Saturday, October 29, 2011

Yeah, Football...Nooooo...

As the "October Noreaster" began heading towards us, I feared for the impact it would have on our weekend.

Answer: not...good.

Sean and I headed off to Greenwich this morning, armed with the knowledge that the weather would be bad, and our day would be long. I packed as if we might not make it home - a shovel, sleeping bags, some food, and so on. We reached Greenwich around 10:30, just as the rain/snow began to fall.

Cardinal Stadium did not reveal a happy scene. A Greenwich/Darien soccer game was going on (GHS won, 1-0) but the snow got heavier and, worse, it began to stick.

In the booth, Chris Erway, Chris Kaelin and I set up shop, and Sean Kilkelly joined us later. With a 1:15 PM air time, we were comfortably prepared. The problem was that nobody else seemed to be showing up.  The stands were empty, but everyone still prepared as if there would still be a game.

Just before 1:00, our friend and GHS all-world operations guru Brian Kennedy gave us a "thumbs down" from the bottom of the grandstand. The game was off; postponed until Monday at 2:00.

From what a few people told us, it appears that Greenwich tried to move the game to Friday night at 7:00 PM, thus avoiding the weather problems, but the school has already used its allotted number of nights.

It seems a certain GHS neighbor (the man who so vocally complained about the installation of lights) would rather have people on the roads in a heavy snowstorm than have him be inconvenienced with some noise and light glare.

So Sean (my son) and I hit the road, thinking we could get home without incident (but thanks to both Chris Kaelin and Chris Erway for offering us a place to stay). We made it out of Cardinal Stadium and back to our WGCH offices before starting our trip back to Mahopac. Early on, all seemed great. We were moving well along Interstates 95 and 287. But if you haven't heard, meteorologists often use 287 as the dividing line of a storm. Accurately in this case.

We pushed through North White Plains as the situation deteriorated. It got worse along the Taconic State Parkway, as the road was dotted with busted tree branches that blocked lanes. South of Millwoood, Sean spotted a branch tumbling down.

North of Millwood, our trip almost crashed to an end. I moved into the left lane to get around a car that was just a touch too cautious on an incline, and I needed to build up a little speed for the climb. Unfortunately my tires didn't grab the roadway (this was just past a Camaro that was trying to BACK DOWN the road) and we narrowly avoided a guard rail. I used the moment to teach Sean about how to steer when slipping.

Somewhere around this point is when the windshield wiper blade in front of me began to break.  It never impacted my vision for the rest of the trip, but it was just one more thing to think about.

We made it through our next set of hazards: the steep drop before the Croton Reservoir bridge, the small climbs and descents, and even dead stoppage at the US 202/NY 35 exit, which marks the beginning of another decline, before having to climb again to get to US 6 at Jefferson Valley.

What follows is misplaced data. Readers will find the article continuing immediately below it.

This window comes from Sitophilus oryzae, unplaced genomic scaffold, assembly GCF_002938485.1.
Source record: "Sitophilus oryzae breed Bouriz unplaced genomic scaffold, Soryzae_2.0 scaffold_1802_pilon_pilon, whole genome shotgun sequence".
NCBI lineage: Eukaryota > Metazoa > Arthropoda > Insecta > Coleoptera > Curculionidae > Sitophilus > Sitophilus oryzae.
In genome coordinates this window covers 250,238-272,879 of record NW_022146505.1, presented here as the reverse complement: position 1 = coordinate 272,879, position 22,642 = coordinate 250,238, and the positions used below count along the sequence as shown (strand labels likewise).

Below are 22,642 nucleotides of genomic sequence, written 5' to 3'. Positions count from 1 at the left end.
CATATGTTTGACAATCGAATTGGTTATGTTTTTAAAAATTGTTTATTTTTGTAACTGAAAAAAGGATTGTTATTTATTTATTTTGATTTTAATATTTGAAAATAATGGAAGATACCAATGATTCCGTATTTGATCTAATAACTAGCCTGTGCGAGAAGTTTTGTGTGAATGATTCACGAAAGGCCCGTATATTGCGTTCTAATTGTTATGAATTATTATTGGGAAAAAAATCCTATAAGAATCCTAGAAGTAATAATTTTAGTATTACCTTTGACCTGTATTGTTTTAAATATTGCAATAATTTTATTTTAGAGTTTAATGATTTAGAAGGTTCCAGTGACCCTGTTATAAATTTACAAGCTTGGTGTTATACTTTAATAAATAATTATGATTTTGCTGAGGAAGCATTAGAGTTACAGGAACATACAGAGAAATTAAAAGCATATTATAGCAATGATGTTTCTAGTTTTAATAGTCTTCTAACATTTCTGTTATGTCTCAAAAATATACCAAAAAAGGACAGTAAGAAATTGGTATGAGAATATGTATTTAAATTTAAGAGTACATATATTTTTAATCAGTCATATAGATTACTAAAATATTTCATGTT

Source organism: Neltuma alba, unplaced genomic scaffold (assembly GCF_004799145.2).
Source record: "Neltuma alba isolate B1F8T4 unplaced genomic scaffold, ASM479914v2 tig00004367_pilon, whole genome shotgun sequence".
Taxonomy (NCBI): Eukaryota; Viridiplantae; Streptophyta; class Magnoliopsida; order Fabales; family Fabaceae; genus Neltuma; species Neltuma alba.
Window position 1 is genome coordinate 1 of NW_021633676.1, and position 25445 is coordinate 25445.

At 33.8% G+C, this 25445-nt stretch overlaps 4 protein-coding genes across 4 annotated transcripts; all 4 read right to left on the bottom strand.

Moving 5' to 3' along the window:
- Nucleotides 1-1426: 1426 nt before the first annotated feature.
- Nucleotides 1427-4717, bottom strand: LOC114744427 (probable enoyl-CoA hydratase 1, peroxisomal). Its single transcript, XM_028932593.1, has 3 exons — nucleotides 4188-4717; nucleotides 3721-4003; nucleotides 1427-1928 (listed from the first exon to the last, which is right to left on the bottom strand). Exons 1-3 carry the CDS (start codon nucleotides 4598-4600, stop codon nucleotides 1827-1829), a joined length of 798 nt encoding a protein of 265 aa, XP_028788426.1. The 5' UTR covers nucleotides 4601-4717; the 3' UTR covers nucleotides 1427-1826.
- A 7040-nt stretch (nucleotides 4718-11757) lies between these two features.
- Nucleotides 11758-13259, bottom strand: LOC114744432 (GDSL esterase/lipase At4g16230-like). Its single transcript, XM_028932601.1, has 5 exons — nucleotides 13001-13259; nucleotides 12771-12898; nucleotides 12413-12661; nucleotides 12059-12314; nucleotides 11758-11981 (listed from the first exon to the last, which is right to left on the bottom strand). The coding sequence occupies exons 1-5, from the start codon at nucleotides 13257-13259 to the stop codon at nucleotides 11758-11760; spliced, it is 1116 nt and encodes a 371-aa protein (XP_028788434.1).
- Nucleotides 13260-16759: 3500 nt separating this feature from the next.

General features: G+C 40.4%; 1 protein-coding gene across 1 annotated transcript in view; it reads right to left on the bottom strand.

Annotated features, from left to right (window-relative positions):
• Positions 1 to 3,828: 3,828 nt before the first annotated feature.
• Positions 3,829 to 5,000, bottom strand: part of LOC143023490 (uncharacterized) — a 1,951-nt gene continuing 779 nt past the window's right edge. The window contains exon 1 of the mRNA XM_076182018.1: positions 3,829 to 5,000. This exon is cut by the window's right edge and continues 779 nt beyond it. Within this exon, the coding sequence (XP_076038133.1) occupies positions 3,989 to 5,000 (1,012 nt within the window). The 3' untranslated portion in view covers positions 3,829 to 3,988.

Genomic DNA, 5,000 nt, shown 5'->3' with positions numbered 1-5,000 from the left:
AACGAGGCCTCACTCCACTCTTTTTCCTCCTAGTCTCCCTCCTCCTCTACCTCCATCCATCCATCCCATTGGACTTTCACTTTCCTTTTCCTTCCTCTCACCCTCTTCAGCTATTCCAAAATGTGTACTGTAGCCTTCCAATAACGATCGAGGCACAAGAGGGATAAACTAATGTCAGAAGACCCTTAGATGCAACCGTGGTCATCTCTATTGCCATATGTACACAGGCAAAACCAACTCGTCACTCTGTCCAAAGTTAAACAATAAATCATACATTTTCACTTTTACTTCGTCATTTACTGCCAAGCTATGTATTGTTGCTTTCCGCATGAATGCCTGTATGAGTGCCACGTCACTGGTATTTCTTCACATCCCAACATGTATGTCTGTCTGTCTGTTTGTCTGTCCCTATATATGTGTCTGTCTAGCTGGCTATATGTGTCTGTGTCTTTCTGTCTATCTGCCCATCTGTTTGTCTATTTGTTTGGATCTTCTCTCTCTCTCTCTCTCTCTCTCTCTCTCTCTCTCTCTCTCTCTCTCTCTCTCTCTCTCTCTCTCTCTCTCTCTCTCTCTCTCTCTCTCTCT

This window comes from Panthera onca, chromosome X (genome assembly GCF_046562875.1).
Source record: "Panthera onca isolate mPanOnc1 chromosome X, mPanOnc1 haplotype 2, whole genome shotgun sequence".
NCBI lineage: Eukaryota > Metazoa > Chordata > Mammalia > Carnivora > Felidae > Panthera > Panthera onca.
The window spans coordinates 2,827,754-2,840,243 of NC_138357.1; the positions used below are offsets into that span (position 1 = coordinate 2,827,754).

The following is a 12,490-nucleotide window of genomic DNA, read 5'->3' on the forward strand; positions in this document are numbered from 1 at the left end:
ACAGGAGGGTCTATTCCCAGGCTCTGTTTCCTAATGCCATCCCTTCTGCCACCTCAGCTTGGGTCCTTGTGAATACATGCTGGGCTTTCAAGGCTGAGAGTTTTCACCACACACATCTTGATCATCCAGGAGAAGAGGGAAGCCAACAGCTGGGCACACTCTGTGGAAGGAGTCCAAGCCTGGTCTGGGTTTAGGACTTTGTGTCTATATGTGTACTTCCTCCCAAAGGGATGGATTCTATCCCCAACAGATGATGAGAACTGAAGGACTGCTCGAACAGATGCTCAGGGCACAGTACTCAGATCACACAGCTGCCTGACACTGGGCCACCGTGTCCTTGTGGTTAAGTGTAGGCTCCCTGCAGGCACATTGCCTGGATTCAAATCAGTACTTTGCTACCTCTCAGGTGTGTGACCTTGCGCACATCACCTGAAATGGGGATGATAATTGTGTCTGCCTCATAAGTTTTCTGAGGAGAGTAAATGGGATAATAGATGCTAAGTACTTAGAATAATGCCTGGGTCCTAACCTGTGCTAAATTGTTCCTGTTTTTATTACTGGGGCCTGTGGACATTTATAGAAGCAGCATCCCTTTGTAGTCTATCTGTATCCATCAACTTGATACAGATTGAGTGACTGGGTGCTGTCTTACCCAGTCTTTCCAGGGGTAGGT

That's where I made a fateful decision.

I saw the brake lights on the Taconic, yet chose to stay the course. I found out later on that using US 6 (and thus NY 6N) would be no walk in the park either. Yet the reality was, the traffic slowed to a crawl as cars were struggling to climb a gradual incline. A couple of vehicles spun terribly, and I could do nothing but stop.

At that point, my tires could take no more.

I tried the right lane, where I noticed a few cars had created a new path. No dice. My only answer was to get off the road and wait - hopefully - for a plow.

Sean, bless him, was calm as could be. He read one of his "Wimpy Kid" books while I cleaned the car off, and I chatted with occasional passers-by.

One note: not everyone is heartless. Several motorists stopped to ask if we were OK. One went so far as to ask if we needed a ride. Very cool - thank you.

Eventually, I helped push a car or two. In total, the wait was close to an hour, when a couple of guys appeared up the road to push one of the cars still sitting (this one in the middle of the road). I helped them push another car before they came down and got me loose.

Oh, what a scene it was! A car heading southbound slammed into the center guardrail at one point, and after a while, picked up his detached bumper and drove away! I also heard the sound of creaking, cracking trees, just ready to fall. Fortunately I felt we were out of harm's way.

I thought we were in a fairly safe spot.

I still don't know who those two men were, and they weren't looking for money, but they did get Sean and I out of there. That was the good news.

The bad news was the northbound Taconic State Parkway was like an old ice hockey surface: very slippery, choppy and dangerous.

By the way, a big FAIL to New York State for not getting a plow on the Taconic. It's only a very main road.

Still I was able to reach Bryant Pond Road and exit safely, to discover that the road had been plowed. hadn't been salted. Or sanded.

I slipped as soon as we got on it.

I knew we had two more hills to deal with - one down and one up. We started down the first hill, and as soon as I hit tapped the brakes, I knew we were in trouble.

The car wouldn't stop. Our saving grace was a landing at the bottom of this portion of the hill before we hit the big drop. I got the car under control and quickly decided to turn into the lot of a former gas station that neighbors use for parking.

At that point, I was finished, and I wasn't sure I could move the car any more.

Sean and I walked from there, carrying some of our stuff and safely hiking it the last half-mile or so to safety.